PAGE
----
The Brewers may be looking to pick up a pitcher this offseason, and they could go for a big-name one-year addition via trade:
— Jon Morosi (@jonmorosi) November 27, 2018
The Brewers and Phillies, Morosi writes, have had “at least preliminary dialogue about trading for Bumgarner.”
It certainly makes sense to me that the Giants, with an aging roster in a competitive division and a new front office, would consider retooling things for the next year or two. And with Bumgarner potentially on the downswing already, trading him for some value now is probably more sensible than extending him and waiting things out.
As for the Brewers, they’ve long been in the market for a top-tier pitching addition, at least in the minds of everyone who observes them from the outside. They made things work last year without an ace (or even a number two) thanks in large part to a killer bullpen, but it still seems like they could really, really use a solid starting pitcher addition.
Is Bumgarner that guy? Well, despite a declining fastball and a variety of injuries, he’s still managed to keep his ERA around 3.30 the last two years. His peripherals look much uglier, though, including a strikeout rate that dipped below 20% last year, a walk rate that nearly doubled from his peak, and a fastball that is down a mile and a half from his peak. Heck, his contact numbers from last year don’t even look that good. Indeed, by his expected numbers at Statcast, he probably got lucky to the tune of 19 points of wOBA allowed.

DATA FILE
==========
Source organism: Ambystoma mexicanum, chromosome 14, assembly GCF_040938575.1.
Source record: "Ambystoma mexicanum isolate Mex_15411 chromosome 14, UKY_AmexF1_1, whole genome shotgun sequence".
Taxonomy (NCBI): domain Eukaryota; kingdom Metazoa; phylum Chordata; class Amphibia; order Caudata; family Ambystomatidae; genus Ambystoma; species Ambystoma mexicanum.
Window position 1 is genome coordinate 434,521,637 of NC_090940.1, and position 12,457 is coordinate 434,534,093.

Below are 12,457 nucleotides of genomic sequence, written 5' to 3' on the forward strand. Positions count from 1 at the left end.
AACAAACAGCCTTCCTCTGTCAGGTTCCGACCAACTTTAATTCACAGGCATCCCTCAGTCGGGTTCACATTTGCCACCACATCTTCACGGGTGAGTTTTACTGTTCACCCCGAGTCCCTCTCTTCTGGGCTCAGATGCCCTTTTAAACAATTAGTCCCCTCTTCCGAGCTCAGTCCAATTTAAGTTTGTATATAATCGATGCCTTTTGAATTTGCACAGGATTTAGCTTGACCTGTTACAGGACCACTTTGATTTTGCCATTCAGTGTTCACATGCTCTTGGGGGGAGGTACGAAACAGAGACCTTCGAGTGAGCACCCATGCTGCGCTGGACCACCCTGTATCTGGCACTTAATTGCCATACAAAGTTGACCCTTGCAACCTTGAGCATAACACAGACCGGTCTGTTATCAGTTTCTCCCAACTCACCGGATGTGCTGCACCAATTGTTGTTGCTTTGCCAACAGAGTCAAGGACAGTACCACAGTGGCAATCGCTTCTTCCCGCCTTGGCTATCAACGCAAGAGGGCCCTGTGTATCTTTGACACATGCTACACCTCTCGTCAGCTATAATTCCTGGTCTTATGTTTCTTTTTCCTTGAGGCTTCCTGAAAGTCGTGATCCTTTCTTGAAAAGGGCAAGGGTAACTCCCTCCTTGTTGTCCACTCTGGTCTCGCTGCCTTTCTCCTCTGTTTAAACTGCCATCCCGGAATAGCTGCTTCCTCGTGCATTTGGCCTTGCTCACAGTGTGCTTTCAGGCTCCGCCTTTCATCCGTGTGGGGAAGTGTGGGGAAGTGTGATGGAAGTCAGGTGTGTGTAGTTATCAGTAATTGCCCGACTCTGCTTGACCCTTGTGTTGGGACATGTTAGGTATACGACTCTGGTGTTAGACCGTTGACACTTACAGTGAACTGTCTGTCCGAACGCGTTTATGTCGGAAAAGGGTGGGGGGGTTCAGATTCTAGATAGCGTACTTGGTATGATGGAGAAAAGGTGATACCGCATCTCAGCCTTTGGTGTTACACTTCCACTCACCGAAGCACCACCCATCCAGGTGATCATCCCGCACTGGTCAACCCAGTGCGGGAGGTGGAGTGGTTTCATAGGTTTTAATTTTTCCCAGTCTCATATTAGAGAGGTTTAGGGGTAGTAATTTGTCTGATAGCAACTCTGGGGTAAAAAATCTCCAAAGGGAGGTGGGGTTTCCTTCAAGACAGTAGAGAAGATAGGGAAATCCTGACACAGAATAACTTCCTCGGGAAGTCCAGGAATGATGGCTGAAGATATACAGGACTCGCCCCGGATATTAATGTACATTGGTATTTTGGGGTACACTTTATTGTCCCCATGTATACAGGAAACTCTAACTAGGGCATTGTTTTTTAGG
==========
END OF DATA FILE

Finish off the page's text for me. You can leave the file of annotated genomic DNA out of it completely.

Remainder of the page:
Bumgarner’s previously stellar bat also fell way off in 2018, when he not only hit like a pitcher, he hit like a poorly-hitting pitcher. Also, it’s now been three years since he was an above-average hitter at the plate (and contributed more than 1.0 in additional WAR between offense and defense!), so maybe that part of his game is also now behind him.
At 29, it’s not as though Bumgarner can’t make the transition into a lower-velocity, still-successful starter. But given the injuries and the velocity decline, I don’t think it’s reasonable to expect him to be the guy he was a few years ago. At $12 million in 2019, Bumgarner is a perfectly attractive mid-rotation starter, with a little bit of upside from there.
Should the Brewers (or Phillies) actually get something done, don’t let the name lead you to be surprised at the return. One year of this version of Bumgarner simply isn’t going to net a haul.